El Tonalamatl Ollin (on Facebook). An artist whose ongoing project, “The Tonalamatl Ollin,” is a reinterpretation of an ancient Mexican book of divination and prophecy and whose vibrant artwork is ripe with pre-hispanic and queer symbolism has had this to say of Xochipilli.

The Temple of Xochipilli

Xochipilli, the Prince of the Flowers, is the lord of joy, art, dance, and song. Ecstasy is seen as a form of contact with the divine, therefore Xochipilli helps us to build a bridge to the presence of Ometeótl. He appears as a young man of exquisite beauty, His body and face painted yellow, a colour of women, corn, and light (1). He paints a butterfly on His mouth, as a symbol of sacrifice and reincarnation (2). He and his sister Xochiquetzal (3) are the patron deities of creativity, art and love. They are manifestations of one another; He holds her within Himself, and is one in Her. Therefore, because He is male and female at once, He is the lord and protector of queer and two-spirit people. He is enthroned in His temple, dressed in jewels. He is shown surrounded by flowers, symbols of poetry, art, sexuality, and the brevity of life, and He bears a fan made of chalchihuitl, green stone or jade, a symbol of preciousness, abundance and life. The temple can be understood as a metaphor of the body; He dwells within, filling us with joy, inspiring us in life. Beautifully put but this can equally express the feminine and masculine aspects in any single person. This is a poetic stretching and interpretation being artfully used to co-opt.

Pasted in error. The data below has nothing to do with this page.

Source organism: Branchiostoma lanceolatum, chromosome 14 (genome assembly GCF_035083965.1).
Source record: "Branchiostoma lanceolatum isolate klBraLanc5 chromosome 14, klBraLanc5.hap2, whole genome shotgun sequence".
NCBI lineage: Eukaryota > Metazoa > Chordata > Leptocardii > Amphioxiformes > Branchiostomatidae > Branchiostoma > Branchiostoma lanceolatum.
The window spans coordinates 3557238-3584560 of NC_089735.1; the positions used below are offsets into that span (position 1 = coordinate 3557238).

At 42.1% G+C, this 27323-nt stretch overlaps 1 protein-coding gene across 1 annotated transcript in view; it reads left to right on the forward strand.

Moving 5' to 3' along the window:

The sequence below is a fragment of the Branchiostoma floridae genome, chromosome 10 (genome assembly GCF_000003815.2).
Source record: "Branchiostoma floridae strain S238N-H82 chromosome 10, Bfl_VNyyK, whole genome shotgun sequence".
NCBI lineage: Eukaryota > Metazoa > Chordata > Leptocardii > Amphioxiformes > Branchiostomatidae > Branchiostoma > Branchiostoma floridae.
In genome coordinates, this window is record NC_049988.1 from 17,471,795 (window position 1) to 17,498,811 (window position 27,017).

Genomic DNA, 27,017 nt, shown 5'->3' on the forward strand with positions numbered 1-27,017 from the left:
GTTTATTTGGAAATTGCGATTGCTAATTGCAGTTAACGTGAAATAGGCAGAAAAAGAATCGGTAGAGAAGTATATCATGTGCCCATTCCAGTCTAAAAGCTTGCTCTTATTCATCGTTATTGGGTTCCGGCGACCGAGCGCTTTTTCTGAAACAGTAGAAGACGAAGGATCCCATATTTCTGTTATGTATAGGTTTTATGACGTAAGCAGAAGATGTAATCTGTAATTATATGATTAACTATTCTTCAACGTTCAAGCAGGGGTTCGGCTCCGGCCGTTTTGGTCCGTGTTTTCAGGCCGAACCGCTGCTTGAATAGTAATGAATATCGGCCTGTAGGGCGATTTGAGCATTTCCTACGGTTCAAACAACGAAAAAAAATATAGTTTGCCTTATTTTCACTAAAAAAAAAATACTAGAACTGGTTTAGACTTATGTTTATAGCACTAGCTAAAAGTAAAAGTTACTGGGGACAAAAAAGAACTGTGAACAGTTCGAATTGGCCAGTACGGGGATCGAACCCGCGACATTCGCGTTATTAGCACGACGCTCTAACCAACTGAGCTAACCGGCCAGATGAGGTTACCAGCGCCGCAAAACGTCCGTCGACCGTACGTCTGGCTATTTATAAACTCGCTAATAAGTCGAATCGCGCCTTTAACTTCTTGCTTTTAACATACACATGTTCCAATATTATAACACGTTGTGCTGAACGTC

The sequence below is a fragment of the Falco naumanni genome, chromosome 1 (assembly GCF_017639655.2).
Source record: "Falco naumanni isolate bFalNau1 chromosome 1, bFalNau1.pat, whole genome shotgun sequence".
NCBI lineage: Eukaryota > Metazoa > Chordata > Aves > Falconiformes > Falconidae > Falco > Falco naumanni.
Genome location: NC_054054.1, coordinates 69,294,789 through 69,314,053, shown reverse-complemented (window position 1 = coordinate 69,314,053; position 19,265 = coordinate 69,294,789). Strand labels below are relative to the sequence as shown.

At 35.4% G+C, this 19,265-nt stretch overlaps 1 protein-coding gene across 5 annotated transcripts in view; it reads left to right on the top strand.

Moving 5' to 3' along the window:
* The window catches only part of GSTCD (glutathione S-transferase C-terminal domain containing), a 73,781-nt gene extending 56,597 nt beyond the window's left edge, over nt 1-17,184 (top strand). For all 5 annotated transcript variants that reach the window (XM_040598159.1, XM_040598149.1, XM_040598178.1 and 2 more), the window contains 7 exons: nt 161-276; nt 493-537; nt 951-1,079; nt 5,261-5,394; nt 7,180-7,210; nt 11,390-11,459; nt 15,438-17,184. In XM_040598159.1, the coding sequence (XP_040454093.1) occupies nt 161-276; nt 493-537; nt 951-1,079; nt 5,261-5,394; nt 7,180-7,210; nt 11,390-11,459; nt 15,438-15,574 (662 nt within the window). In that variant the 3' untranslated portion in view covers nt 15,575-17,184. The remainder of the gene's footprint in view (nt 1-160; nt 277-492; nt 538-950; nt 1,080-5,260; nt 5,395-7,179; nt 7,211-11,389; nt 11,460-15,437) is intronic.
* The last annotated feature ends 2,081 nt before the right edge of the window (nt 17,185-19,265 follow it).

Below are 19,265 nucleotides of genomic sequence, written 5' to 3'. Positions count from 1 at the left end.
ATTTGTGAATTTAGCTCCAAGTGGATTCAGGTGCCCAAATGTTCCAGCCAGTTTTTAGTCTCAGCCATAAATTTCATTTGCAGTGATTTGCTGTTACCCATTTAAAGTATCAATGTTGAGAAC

1. as was that of the flayed God Xipe Totec
  2. butterflies were also symbolic of renewal, transformation, fire, war, death and the souls of the dead. I will explore tis further in a future Post Xochipilli and the Butterfly
  3. Xochipilli is also sometimes called Macuilxochitl (Five Flower). Macuilxochitl (one of the Ahuiteteo : See Post Xochipilli. The Prince of Flowers.) and Ixtlilton (a deity of medicine and healing) are also said to be Xochiplli’s brothers.

Revista Todes (on YouTube) has noted that during the rule of the Mexica that, although homosexuality was punishable by death, Xochipilli would protect homosexual couples so long as one of them assumed a female social role. One commenter claims however that this is an invented fact. An interesting side note is that in all of this talk of homosexuality there is very little mention of female homosexuality. Xochipilli is purported to be the patron of homosexuals but apparently only if they are male gendered and even though Xochiquetzal is linked to Xochipilli she does not seem to have the same role for female gendered homosexuality as Xochipilli does for males (1).

  1. She is the patroness of the ahuianime. See Post Malinche